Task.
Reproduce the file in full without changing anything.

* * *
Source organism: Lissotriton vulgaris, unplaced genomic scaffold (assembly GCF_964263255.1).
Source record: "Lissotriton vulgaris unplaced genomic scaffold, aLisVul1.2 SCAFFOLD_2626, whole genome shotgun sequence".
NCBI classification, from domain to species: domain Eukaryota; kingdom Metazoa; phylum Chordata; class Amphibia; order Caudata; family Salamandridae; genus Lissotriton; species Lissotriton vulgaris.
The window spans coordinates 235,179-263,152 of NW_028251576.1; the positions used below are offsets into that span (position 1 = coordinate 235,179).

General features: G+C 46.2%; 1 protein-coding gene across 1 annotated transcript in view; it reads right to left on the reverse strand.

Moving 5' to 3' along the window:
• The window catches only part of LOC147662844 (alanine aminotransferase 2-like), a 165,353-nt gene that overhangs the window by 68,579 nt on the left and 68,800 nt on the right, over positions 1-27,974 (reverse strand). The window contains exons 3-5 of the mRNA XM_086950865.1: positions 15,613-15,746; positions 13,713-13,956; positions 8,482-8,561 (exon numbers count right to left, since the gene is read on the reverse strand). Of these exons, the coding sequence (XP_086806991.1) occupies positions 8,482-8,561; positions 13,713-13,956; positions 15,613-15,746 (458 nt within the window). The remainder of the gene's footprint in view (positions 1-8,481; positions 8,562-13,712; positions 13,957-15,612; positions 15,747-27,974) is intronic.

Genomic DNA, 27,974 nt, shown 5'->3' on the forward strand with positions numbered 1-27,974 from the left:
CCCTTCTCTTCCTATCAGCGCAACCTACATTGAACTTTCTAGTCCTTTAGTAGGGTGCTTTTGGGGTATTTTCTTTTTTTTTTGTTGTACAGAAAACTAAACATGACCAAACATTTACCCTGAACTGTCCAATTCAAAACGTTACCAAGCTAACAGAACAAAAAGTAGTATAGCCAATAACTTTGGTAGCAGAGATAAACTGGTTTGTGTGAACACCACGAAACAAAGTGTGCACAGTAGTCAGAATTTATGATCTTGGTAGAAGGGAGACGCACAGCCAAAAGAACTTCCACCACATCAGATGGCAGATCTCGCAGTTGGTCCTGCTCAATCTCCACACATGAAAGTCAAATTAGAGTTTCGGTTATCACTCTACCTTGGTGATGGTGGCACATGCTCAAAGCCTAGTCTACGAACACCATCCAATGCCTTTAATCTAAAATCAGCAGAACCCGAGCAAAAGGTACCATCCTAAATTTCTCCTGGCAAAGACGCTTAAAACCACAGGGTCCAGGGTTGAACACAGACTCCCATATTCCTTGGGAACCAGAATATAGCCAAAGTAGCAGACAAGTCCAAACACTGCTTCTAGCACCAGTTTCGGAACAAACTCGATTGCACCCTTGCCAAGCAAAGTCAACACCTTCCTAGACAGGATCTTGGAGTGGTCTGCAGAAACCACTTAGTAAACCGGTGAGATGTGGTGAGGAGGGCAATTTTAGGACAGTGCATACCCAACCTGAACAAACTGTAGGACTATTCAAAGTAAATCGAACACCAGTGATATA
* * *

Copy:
Source organism: Lissotriton vulgaris, unplaced genomic scaffold (assembly GCF_964263255.1).
Source record: "Lissotriton vulgaris unplaced genomic scaffold, aLisVul1.2 SCAFFOLD_2626, whole genome shotgun sequence".
NCBI classification, from domain to species: domain Eukaryota; kingdom Metazoa; phylum Chordata; class Amphibia; order Caudata; family Salamandridae; genus Lissotriton; species Lissotriton vulgaris.
The window spans coordinates 235,179-263,152 of NW_028251576.1; the positions used below are offsets into that span (position 1 = coordinate 235,179).

General features: G+C 46.2%; 1 protein-coding gene across 1 annotated transcript in view; it reads right to left on the reverse strand.

Moving 5' to 3' along the window:
• The window catches only part of LOC147662844 (alanine aminotransferase 2-like), a 165,353-nt gene that overhangs the window by 68,579 nt on the left and 68,800 nt on the right, over positions 1-27,974 (reverse strand). The window contains exons 3-5 of the mRNA XM_086950865.1: positions 15,613-15,746; positions 13,713-13,956; positions 8,482-8,561 (exon numbers count right to left, since the gene is read on the reverse strand). Of these exons, the coding sequence (XP_086806991.1) occupies positions 8,482-8,561; positions 13,713-13,956; positions 15,613-15,746 (458 nt within the window). The remainder of the gene's footprint in view (positions 1-8,481; positions 8,562-13,712; positions 13,957-15,612; positions 15,747-27,974) is intronic.

Genomic DNA, 27,974 nt, shown 5'->3' on the forward strand with positions numbered 1-27,974 from the left:
CCCTTCTCTTCCTATCAGCGCAACCTACATTGAACTTTCTAGTCCTTTAGTAGGGTGCTTTTGGGGTATTTTCTTTTTTTTTTGTTGTACAGAAAACTAAACATGACCAAACATTTACCCTGAACTGTCCAATTCAAAACGTTACCAAGCTAACAGAACAAAAAGTAGTATAGCCAATAACTTTGGTAGCAGAGATAAACTGGTTTGTGTGAACACCACGAAACAAAGTGTGCACAGTAGTCAGAATTTATGATCTTGGTAGAAGGGAGACGCACAGCCAAAAGAACTTCCACCACATCAGATGGCAGATCTCGCAGTTGGTCCTGCTCAATCTCCACACATGAAAGTCAAATTAGAGTTTCGGTTATCACTCTACCTTGGTGATGGTGGCACATGCTCAAAGCCTAGTCTACGAACACCATCCAATGCCTTTAATCTAAAATCAGCAGAACCCGAGCAAAAGGTACCATCCTAAATTTCTCCTGGCAAAGACGCTTAAAACCACAGGGTCCAGGGTTGAACACAGACTCCCATATTCCTTGGGAACCAGAATATAGCCAAAGTAGCAGACAAGTCCAAACACTGCTTCTAGCACCAGTTTCGGAACAAACTCGATTGCACCCTTGCCAAGCAAAGTCAACACCTTCCTAGACAGGATCTTGGAGTGGTCTGCAGAAACCACTTAGTAAACCGGTGAGATGTGGTGAGGAGGGCAATTTTAGGACAGTGCATACCCAACCTGAACAAACTGTAGGACTATTCAAAGTAAATCGAACACCAGTGATATA